Many Permian players are valued below the price Diamondback paid for production, with only a few companies exceeding this level. Both Jagged Peak and Parsley have enterprise values above $100,000 per BOE, but most other Permian companies are near $50,000 per BOE. The price paid for reserves is much more in line with current valuations in the basin, as Permian companies are currently valued at an average of $22.67 per BOE. Companies with low valuations may become a target for further M&A, as the industry continues to consolidate.

Diamondback CEO Travis Stice commented, “The size and scale that the transaction brings forth will further improve Diamondback’s long-term strategy of return on, and return of, capital. Our industry has transformed into a manufacturing business and the operator that converts resource into cash flow at the lowest cost will win in the long run. This transaction adds critical mass for Diamondback and enables us to achieve more efficient operations through multiple, clearly defined, deliverable synergies.”

Q&A from FANG-EGN conference call

Q: Jumping into it, just on by the activity and then looking at just rig-wise, you had about 13, Energen has about 10 running. So I’m wondering now, when you see this deal close towards the end of the year, are you going to be running around the same amount of rigs? And if so, really what’s the driver? Is it going to be cash flow? Or what really is driving that plan?

FANG: While we’ve not provided a lot of detail on what 2019 looks like, I think it’s reasonable to assume we’ll just continue activities that both companies are currently running as you look into 2019. The driver next year is going to be the same driver it’s been for the last couple of years. We’re going to look at cash flow and we’re going to allocate capital, including dividend to match that cash flow, that’s been a pretty consistent message of ours. And we’ll continue to be consistent on the go-forward plan.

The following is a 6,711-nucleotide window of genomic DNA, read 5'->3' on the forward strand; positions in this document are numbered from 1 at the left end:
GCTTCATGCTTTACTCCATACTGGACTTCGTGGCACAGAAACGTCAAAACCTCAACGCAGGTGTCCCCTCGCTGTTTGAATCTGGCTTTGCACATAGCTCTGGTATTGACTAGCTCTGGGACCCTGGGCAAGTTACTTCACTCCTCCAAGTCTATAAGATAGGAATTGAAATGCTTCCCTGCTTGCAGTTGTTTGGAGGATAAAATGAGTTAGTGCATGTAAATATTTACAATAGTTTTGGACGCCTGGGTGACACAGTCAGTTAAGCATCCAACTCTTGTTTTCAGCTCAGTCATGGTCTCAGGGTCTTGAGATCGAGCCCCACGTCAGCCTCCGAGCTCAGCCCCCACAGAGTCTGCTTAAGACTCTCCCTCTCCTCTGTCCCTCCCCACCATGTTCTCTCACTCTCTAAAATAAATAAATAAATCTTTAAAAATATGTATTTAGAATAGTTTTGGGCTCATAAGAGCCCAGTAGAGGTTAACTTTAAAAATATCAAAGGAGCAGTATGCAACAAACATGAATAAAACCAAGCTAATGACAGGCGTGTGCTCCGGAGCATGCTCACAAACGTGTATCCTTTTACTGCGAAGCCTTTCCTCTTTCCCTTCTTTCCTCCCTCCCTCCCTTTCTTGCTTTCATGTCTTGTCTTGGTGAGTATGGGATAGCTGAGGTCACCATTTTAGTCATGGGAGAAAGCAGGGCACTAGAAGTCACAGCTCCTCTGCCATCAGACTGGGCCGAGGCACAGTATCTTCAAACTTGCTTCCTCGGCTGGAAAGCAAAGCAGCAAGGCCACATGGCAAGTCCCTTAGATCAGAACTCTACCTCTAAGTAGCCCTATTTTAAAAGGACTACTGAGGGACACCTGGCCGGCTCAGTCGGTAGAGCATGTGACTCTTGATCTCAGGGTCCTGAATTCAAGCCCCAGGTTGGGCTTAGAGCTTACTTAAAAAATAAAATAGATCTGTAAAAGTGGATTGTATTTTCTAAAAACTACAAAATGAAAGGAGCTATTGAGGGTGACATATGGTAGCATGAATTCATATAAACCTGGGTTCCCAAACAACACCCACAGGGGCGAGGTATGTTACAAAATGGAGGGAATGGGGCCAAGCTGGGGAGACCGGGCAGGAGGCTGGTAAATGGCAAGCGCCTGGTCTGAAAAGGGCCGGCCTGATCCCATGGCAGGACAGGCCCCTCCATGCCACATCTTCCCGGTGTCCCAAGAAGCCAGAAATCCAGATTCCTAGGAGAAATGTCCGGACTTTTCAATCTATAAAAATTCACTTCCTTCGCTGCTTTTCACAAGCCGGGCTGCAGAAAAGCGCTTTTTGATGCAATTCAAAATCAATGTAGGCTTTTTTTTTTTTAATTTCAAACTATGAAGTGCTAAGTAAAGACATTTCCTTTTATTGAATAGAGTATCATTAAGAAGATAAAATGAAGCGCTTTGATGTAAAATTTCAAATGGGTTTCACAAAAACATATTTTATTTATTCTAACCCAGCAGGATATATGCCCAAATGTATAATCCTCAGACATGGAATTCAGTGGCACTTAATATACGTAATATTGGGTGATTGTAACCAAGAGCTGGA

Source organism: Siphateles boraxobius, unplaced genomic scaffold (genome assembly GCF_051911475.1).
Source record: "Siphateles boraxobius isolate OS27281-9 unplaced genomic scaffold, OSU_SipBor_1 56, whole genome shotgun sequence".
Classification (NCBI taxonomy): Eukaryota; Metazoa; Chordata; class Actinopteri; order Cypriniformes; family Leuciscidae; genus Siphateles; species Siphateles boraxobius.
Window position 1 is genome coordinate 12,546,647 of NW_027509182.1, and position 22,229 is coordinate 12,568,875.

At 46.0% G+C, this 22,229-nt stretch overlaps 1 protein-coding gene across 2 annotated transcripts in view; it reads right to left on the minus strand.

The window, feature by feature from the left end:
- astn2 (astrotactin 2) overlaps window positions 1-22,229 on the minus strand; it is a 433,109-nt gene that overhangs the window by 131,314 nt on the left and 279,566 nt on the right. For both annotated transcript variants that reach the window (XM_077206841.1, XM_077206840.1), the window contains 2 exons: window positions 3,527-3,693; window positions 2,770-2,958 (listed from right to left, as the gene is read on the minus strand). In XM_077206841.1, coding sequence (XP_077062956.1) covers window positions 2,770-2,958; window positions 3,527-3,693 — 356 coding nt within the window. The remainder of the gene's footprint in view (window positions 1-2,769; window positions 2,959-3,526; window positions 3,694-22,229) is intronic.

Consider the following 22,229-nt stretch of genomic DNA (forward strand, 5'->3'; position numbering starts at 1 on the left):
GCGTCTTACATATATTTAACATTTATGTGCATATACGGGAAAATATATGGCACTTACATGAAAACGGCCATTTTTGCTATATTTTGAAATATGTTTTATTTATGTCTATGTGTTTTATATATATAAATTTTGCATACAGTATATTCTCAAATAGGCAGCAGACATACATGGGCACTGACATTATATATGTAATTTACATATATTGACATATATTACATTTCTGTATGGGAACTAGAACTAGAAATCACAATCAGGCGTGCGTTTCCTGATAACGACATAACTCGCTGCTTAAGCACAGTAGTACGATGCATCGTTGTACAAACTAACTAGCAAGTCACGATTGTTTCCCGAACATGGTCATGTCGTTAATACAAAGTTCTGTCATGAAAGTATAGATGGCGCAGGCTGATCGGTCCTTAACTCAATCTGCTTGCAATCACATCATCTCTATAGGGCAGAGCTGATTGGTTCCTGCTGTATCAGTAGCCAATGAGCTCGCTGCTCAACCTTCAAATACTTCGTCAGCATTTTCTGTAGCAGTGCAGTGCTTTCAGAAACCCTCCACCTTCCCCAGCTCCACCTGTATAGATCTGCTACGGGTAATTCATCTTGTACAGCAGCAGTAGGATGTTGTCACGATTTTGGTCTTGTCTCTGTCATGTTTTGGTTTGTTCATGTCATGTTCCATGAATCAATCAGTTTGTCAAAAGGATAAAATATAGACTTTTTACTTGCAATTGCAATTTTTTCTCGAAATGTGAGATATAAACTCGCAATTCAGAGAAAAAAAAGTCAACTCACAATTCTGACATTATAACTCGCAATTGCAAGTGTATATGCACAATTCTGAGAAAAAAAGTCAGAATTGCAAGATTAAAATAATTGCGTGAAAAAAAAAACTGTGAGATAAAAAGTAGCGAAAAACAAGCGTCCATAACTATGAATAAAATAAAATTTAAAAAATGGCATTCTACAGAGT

Q: So probably wouldn’t jump the amount of rigs because of the synergies or anything like that, you don’t see yourselves going from 23 to 30 or anything like that initially?

FANG: No, I think Energen had spoken about being cash flow neutral in 2020. I think with our operating metrics on a five-rig Midland program, that certainly allows that cash flow breakeven to move into 2019 or almost right away. So with the synergies that we’re talking about here, I think the pro forma plan at 23 rigs or so at the start is where we’ll start and assess the growth as cash flow allows.

Q: Regarding your assessment of Tier One acreage for Energen, could you comment on the data and the process used in your analysis as it seems a touch overcritical on first blush? And, Travis, what we’re looking at is our quick math simply based on six counties would suggest at least 120,000 net acres in the core fairways in the Midland and Delaware.

FNAG: We took an approach that we wanted one zone with a 50% IRR at today’s realized prices. It’s not a perfect science, but this is the first time we’ve disclosed this at the Diamondback level as well, Tier One acreage perspective. So, obviously, there’s upside from zone delineation and testing new areas, but this is what we knew today and we took our best guess and wanted to disclose as much as we could in this deck.

Q: I understand you guys commented rig count pro forma is probably not going to change plus or minus that much, if at all. But in terms of development approach and pad sizes and that sort of thing given the pro forma asset base should be better able to withstand longer cycle times in the larger pads, is that something you guys are thinking about early on here? I guess can you talk about how the pro forma development approach might change, if at all?

FANG: We signaled the market during our exploration of Ajax that that asset was going to start off with 12 well pads. And while we’ve not made a lot of pomp and circumstance about our migration to larger multi-well pads, that’s what we’ve been doing now for multiple quarters now.

Energen is really probably one of the first companies in deploying large multi-well pads, and we plan to continue accelerating our transition from four-well pads to greater than four-well pads, and instead of single zones, more than single zones.